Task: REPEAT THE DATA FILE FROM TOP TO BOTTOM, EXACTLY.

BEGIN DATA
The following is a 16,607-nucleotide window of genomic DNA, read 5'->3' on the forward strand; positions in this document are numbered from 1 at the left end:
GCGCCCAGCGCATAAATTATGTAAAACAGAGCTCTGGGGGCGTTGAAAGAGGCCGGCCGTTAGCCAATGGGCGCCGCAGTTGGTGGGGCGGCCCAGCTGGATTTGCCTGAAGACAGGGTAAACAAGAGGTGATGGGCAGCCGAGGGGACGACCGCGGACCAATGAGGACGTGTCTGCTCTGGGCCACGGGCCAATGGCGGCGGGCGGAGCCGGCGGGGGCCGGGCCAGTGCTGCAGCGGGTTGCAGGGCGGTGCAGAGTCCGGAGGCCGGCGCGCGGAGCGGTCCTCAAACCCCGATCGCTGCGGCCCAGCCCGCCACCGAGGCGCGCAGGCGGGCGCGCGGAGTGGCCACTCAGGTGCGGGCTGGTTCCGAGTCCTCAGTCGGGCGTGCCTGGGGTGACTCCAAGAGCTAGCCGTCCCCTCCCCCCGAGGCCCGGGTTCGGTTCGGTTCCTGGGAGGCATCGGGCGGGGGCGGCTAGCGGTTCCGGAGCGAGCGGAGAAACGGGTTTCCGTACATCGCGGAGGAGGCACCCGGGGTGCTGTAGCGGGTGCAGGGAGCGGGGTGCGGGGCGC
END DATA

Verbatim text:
The following is a 16,607-nucleotide window of genomic DNA, read 5'->3' on the forward strand; positions in this document are numbered from 1 at the left end:
GCGCCCAGCGCATAAATTATGTAAAACAGAGCTCTGGGGGCGTTGAAAGAGGCCGGCCGTTAGCCAATGGGCGCCGCAGTTGGTGGGGCGGCCCAGCTGGATTTGCCTGAAGACAGGGTAAACAAGAGGTGATGGGCAGCCGAGGGGACGACCGCGGACCAATGAGGACGTGTCTGCTCTGGGCCACGGGCCAATGGCGGCGGGCGGAGCCGGCGGGGGCCGGGCCAGTGCTGCAGCGGGTTGCAGGGCGGTGCAGAGTCCGGAGGCCGGCGCGCGGAGCGGTCCTCAAACCCCGATCGCTGCGGCCCAGCCCGCCACCGAGGCGCGCAGGCGGGCGCGCGGAGTGGCCACTCAGGTGCGGGCTGGTTCCGAGTCCTCAGTCGGGCGTGCCTGGGGTGACTCCAAGAGCTAGCCGTCCCCTCCCCCCGAGGCCCGGGTTCGGTTCGGTTCCTGGGAGGCATCGGGCGGGGGCGGCTAGCGGTTCCGGAGCGAGCGGAGAAACGGGTTTCCGTACATCGCGGAGGAGGCACCCGGGGTGCTGTAGCGGGTGCAGGGAGCGGGGTGCGGGGCGC